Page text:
In response, the militant congresswoman called him a pussy. The word has several meanings in English, but Green certainly didn't mean "kitty."

Male congressmen do not limit themselves to squabbles and are always ready to move from words to deeds. In mid-November, former House Speaker Kevin McCarthy and Congressman Tim Burchett, one of the eight Republicans who orchestrated the speaker's ouster, clashed on the sidelines of the Capitol. According to Burchett, McCarthy elbowed him in the back, very calculatedly: "It was a precise blow to the kidneys." "Hey Kevin, do you have the guts?" shouted Burchett, calling the ex-speaker a jerk and a pathetic bully. According to Matt Goetz, the main instigator of McCarthy's resignation, the incident in the corridor was further evidence of "a significant increase in breaches of etiquette the likes of which we have not seen since the Civil War." McCarthy, however, denies everything: he allegedly did not think of pushing Burchett, but the corridor was too narrow. "I guess our shoulders touched or something," he told CNN. "If I had hit him in the kidneys, he would have been lying on the ground," the former speaker boasted.

In the Senate, too, it almost came to the point of physical violence. Marshwayne Mullin, a senator from Oklahoma, came face-to-face with the president of the truckers' union, Sean O'Brien, at a hearing before the budget committee, who called him a clown and a fraud on the X network. O'Brien's tweet ended with the words: "You know where to find me. Anywhere, anytime, cowboy." Mullin, a former mixed martial arts fighter, said to O'Brien, "Sir, this is the time, this is the place. We can end it up here." Their further dialogue sounded like this:

O'Brien: "Good, fine, great!"

Mullin: "Do you want to do it now?"

O'Brien: "I'd love to do it right now."

Mullin: "Then get your ass up."

O'Brien: "Stand up!"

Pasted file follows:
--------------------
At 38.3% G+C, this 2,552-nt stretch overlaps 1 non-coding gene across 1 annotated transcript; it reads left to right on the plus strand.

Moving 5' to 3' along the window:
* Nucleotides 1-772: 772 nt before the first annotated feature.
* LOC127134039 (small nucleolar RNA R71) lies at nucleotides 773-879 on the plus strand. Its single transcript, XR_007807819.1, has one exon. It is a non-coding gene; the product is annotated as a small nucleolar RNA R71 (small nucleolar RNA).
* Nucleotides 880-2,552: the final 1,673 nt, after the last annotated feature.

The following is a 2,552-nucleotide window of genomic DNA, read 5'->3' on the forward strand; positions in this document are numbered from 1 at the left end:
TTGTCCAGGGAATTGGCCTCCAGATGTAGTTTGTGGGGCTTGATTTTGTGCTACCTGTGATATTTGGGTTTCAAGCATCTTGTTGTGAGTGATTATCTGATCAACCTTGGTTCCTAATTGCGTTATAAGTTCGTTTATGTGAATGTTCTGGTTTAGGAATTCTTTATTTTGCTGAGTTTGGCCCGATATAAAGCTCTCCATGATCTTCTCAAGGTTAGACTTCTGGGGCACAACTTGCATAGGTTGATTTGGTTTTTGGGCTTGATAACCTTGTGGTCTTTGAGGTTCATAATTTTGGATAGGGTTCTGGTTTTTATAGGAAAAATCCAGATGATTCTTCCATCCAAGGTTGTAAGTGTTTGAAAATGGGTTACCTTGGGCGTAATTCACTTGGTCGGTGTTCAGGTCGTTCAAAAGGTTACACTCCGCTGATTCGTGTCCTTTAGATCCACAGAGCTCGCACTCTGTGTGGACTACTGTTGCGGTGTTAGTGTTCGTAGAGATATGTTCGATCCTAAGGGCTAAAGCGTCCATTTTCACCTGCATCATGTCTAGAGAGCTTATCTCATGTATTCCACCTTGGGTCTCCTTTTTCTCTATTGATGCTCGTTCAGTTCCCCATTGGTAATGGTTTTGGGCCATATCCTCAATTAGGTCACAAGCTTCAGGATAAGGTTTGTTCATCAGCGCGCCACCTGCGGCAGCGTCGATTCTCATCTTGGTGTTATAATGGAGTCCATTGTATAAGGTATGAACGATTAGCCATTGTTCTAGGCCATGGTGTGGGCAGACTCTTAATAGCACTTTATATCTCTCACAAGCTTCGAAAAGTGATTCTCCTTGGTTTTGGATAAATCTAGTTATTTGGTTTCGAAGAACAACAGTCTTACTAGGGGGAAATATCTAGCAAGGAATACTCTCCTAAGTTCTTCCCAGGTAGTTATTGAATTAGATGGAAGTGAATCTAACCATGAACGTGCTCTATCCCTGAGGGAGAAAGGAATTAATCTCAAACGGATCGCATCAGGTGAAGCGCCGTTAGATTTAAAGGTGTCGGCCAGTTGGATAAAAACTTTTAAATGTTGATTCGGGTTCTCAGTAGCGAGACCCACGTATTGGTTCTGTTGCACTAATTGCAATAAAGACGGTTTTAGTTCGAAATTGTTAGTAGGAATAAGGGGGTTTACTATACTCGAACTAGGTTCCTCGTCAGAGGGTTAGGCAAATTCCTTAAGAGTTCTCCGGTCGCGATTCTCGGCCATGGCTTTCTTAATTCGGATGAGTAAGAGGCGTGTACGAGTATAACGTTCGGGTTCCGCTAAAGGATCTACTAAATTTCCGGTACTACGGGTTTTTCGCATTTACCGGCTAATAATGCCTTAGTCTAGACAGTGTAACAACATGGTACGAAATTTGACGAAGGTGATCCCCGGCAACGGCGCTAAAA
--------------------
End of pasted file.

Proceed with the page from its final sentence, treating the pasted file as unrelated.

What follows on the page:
Bernie Sanders (committee chairman): "Stop it! No, no, sit down! You know, you're a United States Senator!"

After that, as NBC News delicately writes, Mullin and O'Brien began calling each other names "that are not usually heard at committee hearings," but violence was avoided. As a result, the opponents even agreed to drink coffee together.

The article by the aforementioned Glenn Altshuller contains examples of unethical behavior exclusively by lawmakers from the Republican Party, and this is understandable: as a faithful servant of the Democratic Party, the professor tries to explain the decline of political culture by the pernicious influence of Donald Trump, who "rightfully deserves the title of 'president of profanity.'"

But, in truth, the Democrats are in no way inferior to their opponents in the Republican Party. Except that the party discipline of the "donkeys" is much stricter, almost like in a totalitarian sect, so it does not yet come to fights between congressmen. But where the Democrats do not feel the hard hand of their bosses over them, they go all out. Take Suzanne Gibson from Virginia, a cheerful lady running for state congressional who posted videos of herself having sex with her husband on the online platform Chaturbate, urging viewers to send her donations ("raising money for a good cause," she explained vaguely) in exchange for performing any sex tricks she wanted. Now, because of her tricks, Democrats risk losing the last district in Virginia. And there is nothing to say about the rhetoric of the Democrats – for example, comparing Trump with Hitler or Mussolini is quite common for them.

And what if the virus of Ukrainianness has penetrated into the minds of Washington politicians, brought to Capitol Hill by a middle-of-the-road comedian in a sweaty T-shirt and baggy pants? Of course, it has not yet come to mass brawls of legislators, which happen in the Verkhovna Rada, in Congress, but it is a dashing disaster. And it has already been laid.

The author's point of view may not coincide with the position of the editorial board.